So sometimes an essay on generational feminism, sometimes a rambling list of things, people, books and clothes that are on my mind.
I am reading a lot of non-fiction, and realising that with this medium, writers divulge so much of themselves, but now in a narrative style that mimics fiction. The underlying lesson; anything in life can be a story. Fiction is story-telling, but so is a memoir. When asked last summer at a book event, why I wanted to write, my contemporaries on the panel said the compulsion to write was so strong, that doing so formed a type of cathartic therapy. I answered that I felt I had something to say. Therein lies the rub. This bumps and echoes around the chambers of my creative mind, over and over. If I didn’t have something to say, I wouldn’t keep writing this blog. But if you have something to say, then writing fiction can feel like a straight-jacket, as there is a need to weave your truth – your manifesto – around a purely fictional world. I’ve realised I might not be up to tolerating this limitation, so have started writing non-fiction in earnest, as an experiment. The novel remains in draft form, but I draw from it daily, in an iterative, cumulative process. Morphing from fiction to non-fiction feels less disingenuous. May as well write real life.
I have a heel injury from running up a hill. This strikes me as sad, given that running up a hill is something which didn’t historically result in injury. I receive a litany of tips from any one I mention it to. It’s possibly – although not conclusively – plantar fasciitis, which is the scourge of the runner. I am meant to wear trainers at all times, and yesterday, when sporting a badass denim jumpsuit that makes me look like I stepped out of the the film ‘Tootsie’ from the early 80’s, I had my gait analysed in a Triathlon shop. This was all very technical, and involved me running on a treadmill in my bad trainers and then trying out their good trainers. After much discussion about ‘heel strike’ and hip flexors, I came away with new running shoes which cost a fortune, and the colour of which I did not choose. No other shoe shopping experience like it; a decision based entirely on feel, and not look.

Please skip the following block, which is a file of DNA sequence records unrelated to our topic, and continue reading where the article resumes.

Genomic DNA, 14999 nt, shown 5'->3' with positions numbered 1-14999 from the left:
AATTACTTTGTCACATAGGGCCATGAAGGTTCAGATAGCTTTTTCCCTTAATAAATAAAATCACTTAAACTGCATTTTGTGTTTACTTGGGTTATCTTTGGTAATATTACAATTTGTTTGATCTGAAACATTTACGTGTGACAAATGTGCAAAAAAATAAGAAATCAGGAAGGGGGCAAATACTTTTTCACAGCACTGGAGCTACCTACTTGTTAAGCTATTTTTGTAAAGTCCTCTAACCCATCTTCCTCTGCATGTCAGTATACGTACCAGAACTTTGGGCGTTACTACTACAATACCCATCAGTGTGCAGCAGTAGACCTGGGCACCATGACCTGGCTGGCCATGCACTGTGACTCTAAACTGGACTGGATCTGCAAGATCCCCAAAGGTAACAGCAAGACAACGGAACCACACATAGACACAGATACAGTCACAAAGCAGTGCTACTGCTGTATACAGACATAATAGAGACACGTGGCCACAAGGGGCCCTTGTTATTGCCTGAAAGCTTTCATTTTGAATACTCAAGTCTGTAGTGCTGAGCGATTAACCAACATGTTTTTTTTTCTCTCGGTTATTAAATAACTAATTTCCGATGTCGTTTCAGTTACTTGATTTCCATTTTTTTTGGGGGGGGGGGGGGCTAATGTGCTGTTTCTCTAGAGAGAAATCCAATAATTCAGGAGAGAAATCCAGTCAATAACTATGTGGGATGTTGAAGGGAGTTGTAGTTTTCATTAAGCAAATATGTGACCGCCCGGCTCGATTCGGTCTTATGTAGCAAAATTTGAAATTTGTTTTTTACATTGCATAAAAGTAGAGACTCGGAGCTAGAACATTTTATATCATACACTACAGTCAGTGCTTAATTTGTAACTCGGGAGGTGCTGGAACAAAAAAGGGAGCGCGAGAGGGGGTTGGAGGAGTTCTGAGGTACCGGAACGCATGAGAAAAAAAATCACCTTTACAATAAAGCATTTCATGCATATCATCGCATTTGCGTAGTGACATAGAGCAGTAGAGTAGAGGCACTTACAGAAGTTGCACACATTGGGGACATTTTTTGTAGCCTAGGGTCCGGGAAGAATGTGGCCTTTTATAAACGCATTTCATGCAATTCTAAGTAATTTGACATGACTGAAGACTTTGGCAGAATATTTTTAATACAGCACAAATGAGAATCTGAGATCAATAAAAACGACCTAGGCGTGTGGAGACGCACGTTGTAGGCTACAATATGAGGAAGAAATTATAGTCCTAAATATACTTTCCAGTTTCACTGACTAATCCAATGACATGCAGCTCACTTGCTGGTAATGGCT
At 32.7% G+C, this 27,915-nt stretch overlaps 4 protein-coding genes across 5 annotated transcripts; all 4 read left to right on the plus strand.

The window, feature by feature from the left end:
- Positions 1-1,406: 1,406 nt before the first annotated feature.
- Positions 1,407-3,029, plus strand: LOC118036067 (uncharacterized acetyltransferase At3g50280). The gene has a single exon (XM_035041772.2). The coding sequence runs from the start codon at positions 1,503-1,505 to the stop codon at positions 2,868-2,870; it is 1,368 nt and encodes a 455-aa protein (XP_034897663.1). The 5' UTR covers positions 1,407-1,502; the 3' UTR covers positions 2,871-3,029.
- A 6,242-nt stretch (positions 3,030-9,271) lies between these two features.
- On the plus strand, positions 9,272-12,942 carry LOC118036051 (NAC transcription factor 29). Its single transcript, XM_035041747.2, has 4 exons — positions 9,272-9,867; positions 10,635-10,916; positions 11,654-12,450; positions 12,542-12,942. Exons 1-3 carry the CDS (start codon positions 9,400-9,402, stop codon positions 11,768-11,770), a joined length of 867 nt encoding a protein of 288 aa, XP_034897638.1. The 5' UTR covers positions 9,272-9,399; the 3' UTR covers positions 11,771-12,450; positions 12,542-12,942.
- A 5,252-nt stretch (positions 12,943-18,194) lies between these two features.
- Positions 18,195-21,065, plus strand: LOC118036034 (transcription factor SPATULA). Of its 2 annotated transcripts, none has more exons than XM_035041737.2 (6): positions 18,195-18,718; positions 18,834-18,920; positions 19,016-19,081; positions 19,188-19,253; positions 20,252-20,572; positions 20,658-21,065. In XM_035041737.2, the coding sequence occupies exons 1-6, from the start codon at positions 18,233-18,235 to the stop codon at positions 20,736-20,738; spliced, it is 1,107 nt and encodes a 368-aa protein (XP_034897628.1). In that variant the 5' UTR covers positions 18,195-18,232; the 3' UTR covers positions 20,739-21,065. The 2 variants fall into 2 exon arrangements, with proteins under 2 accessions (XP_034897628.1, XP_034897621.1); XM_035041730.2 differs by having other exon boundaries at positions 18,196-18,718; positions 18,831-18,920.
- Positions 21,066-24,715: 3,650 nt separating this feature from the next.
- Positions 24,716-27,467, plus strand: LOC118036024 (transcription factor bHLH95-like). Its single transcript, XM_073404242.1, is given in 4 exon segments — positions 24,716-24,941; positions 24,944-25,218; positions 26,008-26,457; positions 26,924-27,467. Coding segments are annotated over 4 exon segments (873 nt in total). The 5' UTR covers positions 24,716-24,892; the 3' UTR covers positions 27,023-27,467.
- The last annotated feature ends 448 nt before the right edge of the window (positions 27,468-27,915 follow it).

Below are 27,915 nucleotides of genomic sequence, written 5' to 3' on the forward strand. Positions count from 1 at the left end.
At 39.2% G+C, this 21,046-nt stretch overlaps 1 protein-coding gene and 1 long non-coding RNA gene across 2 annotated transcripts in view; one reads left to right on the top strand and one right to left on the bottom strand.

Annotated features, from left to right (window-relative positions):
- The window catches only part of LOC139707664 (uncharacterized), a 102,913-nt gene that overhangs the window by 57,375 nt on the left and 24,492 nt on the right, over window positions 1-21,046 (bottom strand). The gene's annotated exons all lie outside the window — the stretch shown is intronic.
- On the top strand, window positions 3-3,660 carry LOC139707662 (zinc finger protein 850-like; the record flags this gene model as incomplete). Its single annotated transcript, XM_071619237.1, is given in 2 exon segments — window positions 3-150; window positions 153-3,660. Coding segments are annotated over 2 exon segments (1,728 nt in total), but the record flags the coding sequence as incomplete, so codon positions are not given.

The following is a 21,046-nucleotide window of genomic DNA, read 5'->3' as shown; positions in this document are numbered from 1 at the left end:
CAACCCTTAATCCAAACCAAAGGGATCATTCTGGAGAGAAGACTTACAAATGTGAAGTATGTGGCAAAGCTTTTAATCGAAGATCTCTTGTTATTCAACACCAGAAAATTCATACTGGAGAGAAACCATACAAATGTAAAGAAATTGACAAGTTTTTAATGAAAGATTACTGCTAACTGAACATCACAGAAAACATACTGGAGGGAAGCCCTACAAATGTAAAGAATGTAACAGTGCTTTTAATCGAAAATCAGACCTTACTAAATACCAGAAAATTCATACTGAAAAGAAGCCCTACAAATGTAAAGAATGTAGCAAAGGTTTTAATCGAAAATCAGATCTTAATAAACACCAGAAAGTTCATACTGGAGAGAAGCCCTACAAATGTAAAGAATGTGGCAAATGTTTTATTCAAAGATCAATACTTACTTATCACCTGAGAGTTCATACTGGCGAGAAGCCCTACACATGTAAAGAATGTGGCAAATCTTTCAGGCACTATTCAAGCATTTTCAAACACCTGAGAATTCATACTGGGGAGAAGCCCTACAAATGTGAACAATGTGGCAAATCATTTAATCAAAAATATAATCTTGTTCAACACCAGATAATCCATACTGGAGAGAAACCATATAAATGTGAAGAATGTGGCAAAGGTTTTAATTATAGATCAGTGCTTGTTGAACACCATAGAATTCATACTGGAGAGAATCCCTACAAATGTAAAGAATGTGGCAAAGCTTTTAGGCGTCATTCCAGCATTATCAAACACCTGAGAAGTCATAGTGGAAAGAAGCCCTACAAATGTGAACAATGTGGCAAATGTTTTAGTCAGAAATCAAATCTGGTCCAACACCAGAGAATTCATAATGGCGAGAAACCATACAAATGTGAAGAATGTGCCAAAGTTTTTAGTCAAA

I am still obsessed with podcasts which, on a par with Audible, have altered my days. I am someone who rarely sits still, and I loop from thing to thing; driving, writing, tidying, walking, running, scrolling, googling, organising etc but with minimal time to read. Listening is a different discipline and one that allows me to plunder all sorts of new fascinations. I listened to ‘Everything I Know About Love‘ by Dolly Alderton, and found it compelling, relatable, but also somewhat alien to my 40-something construct. The ‘London Career Girl’ stage is one I missed out entirely, as I moved, as did most of my generation, straight into co-habiting with my future spouse. London remains an amorphous presence in my life; a place I go to but never feel at home in. The book is a powerhouse of writing though, in a journalistic style that I really liked. It’s stayed with me days afterwards and her podcast ‘The High Low‘ (with another girl-about-town Pandora Sykes) is brilliant.